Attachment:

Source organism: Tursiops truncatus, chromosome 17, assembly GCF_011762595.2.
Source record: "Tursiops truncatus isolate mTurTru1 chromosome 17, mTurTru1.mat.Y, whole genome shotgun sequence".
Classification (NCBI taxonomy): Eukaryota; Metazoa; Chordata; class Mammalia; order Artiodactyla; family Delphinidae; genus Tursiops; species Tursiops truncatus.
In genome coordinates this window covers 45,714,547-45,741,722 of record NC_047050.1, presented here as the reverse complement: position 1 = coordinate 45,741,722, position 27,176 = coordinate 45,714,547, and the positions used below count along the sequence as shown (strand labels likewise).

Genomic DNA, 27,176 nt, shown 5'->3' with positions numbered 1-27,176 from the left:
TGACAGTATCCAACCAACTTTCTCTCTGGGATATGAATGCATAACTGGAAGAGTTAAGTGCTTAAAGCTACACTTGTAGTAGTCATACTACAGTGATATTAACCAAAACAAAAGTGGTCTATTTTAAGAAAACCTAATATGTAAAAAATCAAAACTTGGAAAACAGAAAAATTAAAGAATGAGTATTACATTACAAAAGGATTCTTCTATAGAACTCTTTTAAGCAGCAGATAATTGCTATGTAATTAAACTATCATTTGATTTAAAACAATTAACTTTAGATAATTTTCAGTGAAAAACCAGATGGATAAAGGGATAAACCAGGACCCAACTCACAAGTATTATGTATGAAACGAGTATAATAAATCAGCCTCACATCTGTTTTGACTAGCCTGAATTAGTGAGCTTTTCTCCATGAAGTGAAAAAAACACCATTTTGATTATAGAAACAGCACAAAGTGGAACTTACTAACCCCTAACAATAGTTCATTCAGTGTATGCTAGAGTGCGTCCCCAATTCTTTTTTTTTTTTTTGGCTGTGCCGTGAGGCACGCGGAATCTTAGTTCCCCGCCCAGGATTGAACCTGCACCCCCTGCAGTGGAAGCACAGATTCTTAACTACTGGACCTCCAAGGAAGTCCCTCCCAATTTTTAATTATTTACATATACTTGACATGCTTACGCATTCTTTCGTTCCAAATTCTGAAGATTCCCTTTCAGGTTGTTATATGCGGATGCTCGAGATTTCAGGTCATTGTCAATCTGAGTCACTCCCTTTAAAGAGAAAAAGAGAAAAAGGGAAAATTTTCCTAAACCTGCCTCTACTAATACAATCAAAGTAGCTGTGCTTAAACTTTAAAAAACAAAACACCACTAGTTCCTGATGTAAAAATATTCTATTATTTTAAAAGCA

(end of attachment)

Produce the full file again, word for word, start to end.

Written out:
Source organism: Tursiops truncatus, chromosome 17, assembly GCF_011762595.2.
Source record: "Tursiops truncatus isolate mTurTru1 chromosome 17, mTurTru1.mat.Y, whole genome shotgun sequence".
Classification (NCBI taxonomy): Eukaryota; Metazoa; Chordata; class Mammalia; order Artiodactyla; family Delphinidae; genus Tursiops; species Tursiops truncatus.
In genome coordinates this window covers 45,714,547-45,741,722 of record NC_047050.1, presented here as the reverse complement: position 1 = coordinate 45,741,722, position 27,176 = coordinate 45,714,547, and the positions used below count along the sequence as shown (strand labels likewise).

Genomic DNA, 27,176 nt, shown 5'->3' with positions numbered 1-27,176 from the left:
TGACAGTATCCAACCAACTTTCTCTCTGGGATATGAATGCATAACTGGAAGAGTTAAGTGCTTAAAGCTACACTTGTAGTAGTCATACTACAGTGATATTAACCAAAACAAAAGTGGTCTATTTTAAGAAAACCTAATATGTAAAAAATCAAAACTTGGAAAACAGAAAAATTAAAGAATGAGTATTACATTACAAAAGGATTCTTCTATAGAACTCTTTTAAGCAGCAGATAATTGCTATGTAATTAAACTATCATTTGATTTAAAACAATTAACTTTAGATAATTTTCAGTGAAAAACCAGATGGATAAAGGGATAAACCAGGACCCAACTCACAAGTATTATGTATGAAACGAGTATAATAAATCAGCCTCACATCTGTTTTGACTAGCCTGAATTAGTGAGCTTTTCTCCATGAAGTGAAAAAAACACCATTTTGATTATAGAAACAGCACAAAGTGGAACTTACTAACCCCTAACAATAGTTCATTCAGTGTATGCTAGAGTGCGTCCCCAATTCTTTTTTTTTTTTTTGGCTGTGCCGTGAGGCACGCGGAATCTTAGTTCCCCGCCCAGGATTGAACCTGCACCCCCTGCAGTGGAAGCACAGATTCTTAACTACTGGACCTCCAAGGAAGTCCCTCCCAATTTTTAATTATTTACATATACTTGACATGCTTACGCATTCTTTCGTTCCAAATTCTGAAGATTCCCTTTCAGGTTGTTATATGCGGATGCTCGAGATTTCAGGTCATTGTCAATCTGAGTCACTCCCTTTAAAGAGAAAAAGAGAAAAAGGGAAAATTTTCCTAAACCTGCCTCTACTAATACAATCAAAGTAGCTGTGCTTAAACTTTAAAAAACAAAACACCACTAGTTCCTGATGTAAAAATATTCTATTATTTTAAAAGCA